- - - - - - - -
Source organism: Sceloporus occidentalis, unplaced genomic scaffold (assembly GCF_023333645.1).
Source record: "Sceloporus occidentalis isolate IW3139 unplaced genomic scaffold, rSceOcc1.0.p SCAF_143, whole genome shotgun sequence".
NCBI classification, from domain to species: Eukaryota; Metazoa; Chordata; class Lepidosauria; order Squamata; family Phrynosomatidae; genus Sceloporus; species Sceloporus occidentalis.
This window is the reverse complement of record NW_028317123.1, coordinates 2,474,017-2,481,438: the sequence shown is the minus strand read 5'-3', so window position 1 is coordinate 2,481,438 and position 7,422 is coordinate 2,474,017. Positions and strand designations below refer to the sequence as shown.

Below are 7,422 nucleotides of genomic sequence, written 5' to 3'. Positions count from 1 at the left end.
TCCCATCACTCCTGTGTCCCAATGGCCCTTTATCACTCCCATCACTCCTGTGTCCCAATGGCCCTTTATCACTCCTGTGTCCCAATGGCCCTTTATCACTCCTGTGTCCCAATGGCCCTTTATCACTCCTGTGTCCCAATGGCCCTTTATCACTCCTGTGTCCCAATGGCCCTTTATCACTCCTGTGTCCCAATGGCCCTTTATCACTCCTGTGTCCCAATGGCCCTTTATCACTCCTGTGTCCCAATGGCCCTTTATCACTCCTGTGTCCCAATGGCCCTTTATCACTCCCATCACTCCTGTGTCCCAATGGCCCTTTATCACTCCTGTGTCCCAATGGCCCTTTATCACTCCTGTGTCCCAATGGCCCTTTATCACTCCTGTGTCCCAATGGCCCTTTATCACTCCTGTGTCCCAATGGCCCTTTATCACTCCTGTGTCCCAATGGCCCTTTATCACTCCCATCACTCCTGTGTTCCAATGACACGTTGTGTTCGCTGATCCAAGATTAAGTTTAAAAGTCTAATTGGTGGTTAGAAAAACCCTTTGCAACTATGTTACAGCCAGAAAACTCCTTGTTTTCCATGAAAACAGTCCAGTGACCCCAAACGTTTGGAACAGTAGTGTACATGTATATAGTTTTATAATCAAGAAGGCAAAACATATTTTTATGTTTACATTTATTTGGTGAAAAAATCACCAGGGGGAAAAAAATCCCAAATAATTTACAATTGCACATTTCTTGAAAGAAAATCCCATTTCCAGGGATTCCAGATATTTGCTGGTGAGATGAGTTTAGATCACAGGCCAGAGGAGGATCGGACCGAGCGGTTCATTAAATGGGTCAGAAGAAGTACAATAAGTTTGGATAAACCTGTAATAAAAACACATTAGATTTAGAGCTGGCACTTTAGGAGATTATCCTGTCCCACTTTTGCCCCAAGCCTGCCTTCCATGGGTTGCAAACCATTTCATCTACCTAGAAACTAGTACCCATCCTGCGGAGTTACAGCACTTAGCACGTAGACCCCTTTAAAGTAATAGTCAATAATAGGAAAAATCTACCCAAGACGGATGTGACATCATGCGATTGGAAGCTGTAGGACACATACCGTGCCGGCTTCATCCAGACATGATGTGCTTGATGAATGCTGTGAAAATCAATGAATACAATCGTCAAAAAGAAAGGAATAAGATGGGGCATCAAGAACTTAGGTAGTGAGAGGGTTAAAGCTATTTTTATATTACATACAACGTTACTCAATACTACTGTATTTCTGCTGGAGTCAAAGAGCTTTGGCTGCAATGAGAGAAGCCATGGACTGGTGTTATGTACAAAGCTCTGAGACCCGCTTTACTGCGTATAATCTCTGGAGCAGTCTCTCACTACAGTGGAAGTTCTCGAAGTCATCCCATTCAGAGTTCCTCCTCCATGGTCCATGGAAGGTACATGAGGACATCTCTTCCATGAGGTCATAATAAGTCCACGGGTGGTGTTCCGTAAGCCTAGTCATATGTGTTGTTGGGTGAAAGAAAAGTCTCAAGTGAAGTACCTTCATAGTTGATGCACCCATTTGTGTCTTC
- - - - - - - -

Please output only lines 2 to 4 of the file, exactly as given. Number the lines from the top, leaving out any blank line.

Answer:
Source record: "Sceloporus occidentalis isolate IW3139 unplaced genomic scaffold, rSceOcc1.0.p SCAF_143, whole genome shotgun sequence".
NCBI classification, from domain to species: Eukaryota; Metazoa; Chordata; class Lepidosauria; order Squamata; family Phrynosomatidae; genus Sceloporus; species Sceloporus occidentalis.
This window is the reverse complement of record NW_028317123.1, coordinates 2,474,017-2,481,438: the sequence shown is the minus strand read 5'-3', so window position 1 is coordinate 2,481,438 and position 7,422 is coordinate 2,474,017. Positions and strand designations below refer to the sequence as shown.